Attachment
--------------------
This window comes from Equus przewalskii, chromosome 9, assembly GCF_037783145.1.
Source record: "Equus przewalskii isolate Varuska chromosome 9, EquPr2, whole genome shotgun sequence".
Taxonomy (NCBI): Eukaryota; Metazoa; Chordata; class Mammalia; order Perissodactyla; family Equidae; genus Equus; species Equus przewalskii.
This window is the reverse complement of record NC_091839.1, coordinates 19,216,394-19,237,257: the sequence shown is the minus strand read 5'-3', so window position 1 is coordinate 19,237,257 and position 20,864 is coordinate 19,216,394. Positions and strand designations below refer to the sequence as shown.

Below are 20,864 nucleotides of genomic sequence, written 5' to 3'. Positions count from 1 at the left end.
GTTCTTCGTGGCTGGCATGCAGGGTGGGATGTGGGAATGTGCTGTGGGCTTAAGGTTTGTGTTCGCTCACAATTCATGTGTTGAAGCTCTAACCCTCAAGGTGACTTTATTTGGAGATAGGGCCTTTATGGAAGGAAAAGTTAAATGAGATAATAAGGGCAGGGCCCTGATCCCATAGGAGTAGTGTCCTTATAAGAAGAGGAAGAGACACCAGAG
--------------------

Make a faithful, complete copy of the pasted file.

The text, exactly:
This window comes from Equus przewalskii, chromosome 9, assembly GCF_037783145.1.
Source record: "Equus przewalskii isolate Varuska chromosome 9, EquPr2, whole genome shotgun sequence".
Taxonomy (NCBI): Eukaryota; Metazoa; Chordata; class Mammalia; order Perissodactyla; family Equidae; genus Equus; species Equus przewalskii.
This window is the reverse complement of record NC_091839.1, coordinates 19,216,394-19,237,257: the sequence shown is the minus strand read 5'-3', so window position 1 is coordinate 19,237,257 and position 20,864 is coordinate 19,216,394. Positions and strand designations below refer to the sequence as shown.

Below are 20,864 nucleotides of genomic sequence, written 5' to 3'. Positions count from 1 at the left end.
GTTCTTCGTGGCTGGCATGCAGGGTGGGATGTGGGAATGTGCTGTGGGCTTAAGGTTTGTGTTCGCTCACAATTCATGTGTTGAAGCTCTAACCCTCAAGGTGACTTTATTTGGAGATAGGGCCTTTATGGAAGGAAAAGTTAAATGAGATAATAAGGGCAGGGCCCTGATCCCATAGGAGTAGTGTCCTTATAAGAAGAGGAAGAGACACCAGAG